Shops wish to make numerous room for webrooming
It sure wasn’t long ago that the showrooming phenomenon had the retail industry entirely up in arms. Big boxes and mom-and-pops alike were overwhelmingly worried that consumers would stroll through their aisles for merchandise, and then turn around and buy those products somewhere else cheaper online.
Well, the script has flipped, and something called “webrooming” is now all the rage. But the difference with this latest wrinkle in retail is that the retailers wield much more power than before – and can use this phenomenon to attract and retain discerning shoppers.
Similar to the showrooming trend, webrooming gives consumers the ability to seek out exactly what they want and where they want it. The only difference is that the physical store is the end-game. Via their computer or mobile device, consumers can now comparison shop, get product details – even find other items or accessories to augment a potential purchase – all through retailers’ websites. Armed with the essential information they need, consumers can then walk into a store ready to buy what they had planned. But here’s the huge upside for retailers: If an online store presents a product just right, there’s a good chance a shopper will end up in that retailer’s in-store check-out lane before all the others, increasing the chances that it’ll become a go-to spot for shopping from there on out. It’s also likely that the consumer will pick up additional items while they are in the store.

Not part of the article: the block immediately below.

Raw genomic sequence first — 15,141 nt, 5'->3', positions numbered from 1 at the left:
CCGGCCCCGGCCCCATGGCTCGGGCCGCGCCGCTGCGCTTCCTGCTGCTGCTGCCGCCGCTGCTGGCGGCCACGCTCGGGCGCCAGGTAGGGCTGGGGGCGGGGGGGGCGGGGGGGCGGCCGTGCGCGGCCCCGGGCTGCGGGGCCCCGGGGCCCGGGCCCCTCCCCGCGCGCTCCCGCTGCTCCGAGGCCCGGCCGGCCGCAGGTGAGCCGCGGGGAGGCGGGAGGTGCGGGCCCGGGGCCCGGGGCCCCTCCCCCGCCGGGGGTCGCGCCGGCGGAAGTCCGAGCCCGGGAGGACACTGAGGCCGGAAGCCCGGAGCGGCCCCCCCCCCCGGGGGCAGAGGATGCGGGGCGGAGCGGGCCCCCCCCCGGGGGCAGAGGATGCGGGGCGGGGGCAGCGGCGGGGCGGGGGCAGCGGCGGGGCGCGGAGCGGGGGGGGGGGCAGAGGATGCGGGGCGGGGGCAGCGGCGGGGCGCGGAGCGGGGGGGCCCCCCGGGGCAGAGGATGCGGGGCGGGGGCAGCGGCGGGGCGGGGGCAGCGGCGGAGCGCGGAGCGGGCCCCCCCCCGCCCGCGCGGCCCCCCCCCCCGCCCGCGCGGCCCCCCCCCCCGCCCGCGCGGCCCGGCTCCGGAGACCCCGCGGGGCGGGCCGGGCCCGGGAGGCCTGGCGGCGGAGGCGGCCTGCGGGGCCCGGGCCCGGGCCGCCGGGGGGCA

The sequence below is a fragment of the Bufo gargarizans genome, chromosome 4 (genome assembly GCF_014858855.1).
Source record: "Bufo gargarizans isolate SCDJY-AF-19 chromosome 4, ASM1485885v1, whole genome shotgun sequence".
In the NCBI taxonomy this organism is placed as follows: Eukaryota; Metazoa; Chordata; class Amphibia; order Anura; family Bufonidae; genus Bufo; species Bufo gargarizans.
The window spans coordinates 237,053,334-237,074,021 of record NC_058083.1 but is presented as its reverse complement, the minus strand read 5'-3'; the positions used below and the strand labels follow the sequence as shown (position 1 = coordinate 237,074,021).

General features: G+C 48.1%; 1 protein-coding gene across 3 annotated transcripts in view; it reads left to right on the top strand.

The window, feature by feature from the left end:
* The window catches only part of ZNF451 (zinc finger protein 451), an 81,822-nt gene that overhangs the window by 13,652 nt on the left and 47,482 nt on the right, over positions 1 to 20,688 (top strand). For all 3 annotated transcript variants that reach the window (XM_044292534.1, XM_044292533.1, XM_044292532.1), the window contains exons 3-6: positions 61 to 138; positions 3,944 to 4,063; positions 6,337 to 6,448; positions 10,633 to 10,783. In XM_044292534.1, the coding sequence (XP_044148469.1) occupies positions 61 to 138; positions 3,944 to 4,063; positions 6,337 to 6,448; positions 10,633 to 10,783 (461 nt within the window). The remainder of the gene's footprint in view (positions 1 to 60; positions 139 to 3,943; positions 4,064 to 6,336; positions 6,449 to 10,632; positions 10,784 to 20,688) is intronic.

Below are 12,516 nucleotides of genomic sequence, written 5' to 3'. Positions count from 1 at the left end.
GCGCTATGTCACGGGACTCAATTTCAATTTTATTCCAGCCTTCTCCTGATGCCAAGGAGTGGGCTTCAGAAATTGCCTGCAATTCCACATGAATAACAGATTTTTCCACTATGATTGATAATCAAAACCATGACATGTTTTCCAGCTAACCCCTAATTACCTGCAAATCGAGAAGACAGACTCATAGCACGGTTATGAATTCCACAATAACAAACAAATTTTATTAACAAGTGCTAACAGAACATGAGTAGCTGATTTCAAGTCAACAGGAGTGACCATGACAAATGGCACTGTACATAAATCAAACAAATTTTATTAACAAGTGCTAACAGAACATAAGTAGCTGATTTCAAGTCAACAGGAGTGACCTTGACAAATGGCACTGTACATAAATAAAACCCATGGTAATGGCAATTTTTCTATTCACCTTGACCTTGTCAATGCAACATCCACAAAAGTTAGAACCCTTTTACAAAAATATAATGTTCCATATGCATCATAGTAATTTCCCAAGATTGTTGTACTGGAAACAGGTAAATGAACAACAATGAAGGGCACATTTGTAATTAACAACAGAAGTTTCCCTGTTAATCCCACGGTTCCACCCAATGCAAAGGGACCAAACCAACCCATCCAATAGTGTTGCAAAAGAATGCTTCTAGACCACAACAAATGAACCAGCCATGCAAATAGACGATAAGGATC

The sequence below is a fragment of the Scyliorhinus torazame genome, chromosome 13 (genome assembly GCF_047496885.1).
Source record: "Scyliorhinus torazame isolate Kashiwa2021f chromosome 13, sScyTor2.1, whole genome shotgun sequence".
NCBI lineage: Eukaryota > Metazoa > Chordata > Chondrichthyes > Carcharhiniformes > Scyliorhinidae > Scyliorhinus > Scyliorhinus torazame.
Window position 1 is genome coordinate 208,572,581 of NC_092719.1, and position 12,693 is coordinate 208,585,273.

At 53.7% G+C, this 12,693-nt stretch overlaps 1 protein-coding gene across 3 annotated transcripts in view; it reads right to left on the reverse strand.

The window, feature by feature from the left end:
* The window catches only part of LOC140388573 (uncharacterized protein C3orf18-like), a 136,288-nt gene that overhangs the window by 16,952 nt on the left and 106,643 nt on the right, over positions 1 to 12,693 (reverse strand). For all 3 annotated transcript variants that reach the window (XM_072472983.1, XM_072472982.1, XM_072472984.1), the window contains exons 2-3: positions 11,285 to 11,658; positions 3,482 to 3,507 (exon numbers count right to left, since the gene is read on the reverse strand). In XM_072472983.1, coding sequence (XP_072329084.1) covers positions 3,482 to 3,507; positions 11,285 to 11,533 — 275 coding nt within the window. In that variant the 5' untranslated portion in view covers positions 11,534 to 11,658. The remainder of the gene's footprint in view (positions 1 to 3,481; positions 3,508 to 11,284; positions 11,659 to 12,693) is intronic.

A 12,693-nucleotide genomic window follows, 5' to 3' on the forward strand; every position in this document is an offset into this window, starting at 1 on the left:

According to a Washington Post article, 88 percent of respondents in a study of U.S. consumers said they browsed online before buying in a store, compared to 73 percent who showroomed. That said, retailers must rev up their online shopping engines to make their products standout from other retailers so that there is love at first swipe. Having the right assortment can get that shopper-retailer loyalty underway, offering consumers specific and unique product details, from care instructions and assembly manuals, to photos and videos that vividly demonstrate product benefits. These days, consumers want to have a good handle on what they are getting before they schlep to a brick-and-mortar location, so providing those finer details can go a long way for a retailer.
And if you haven’t noticed, there’s already growing evidence that retailers are demanding more of this robust item data from their supplier base, with Walmart recently asking that vendors hand over their entire product catalogs as a way to glean this information. If you are a retailer looking to shore up your online item information or a supplier wanting to seamlessly provide this data to retailers, see how the EDI Here Assortment solution can help make this process much easier.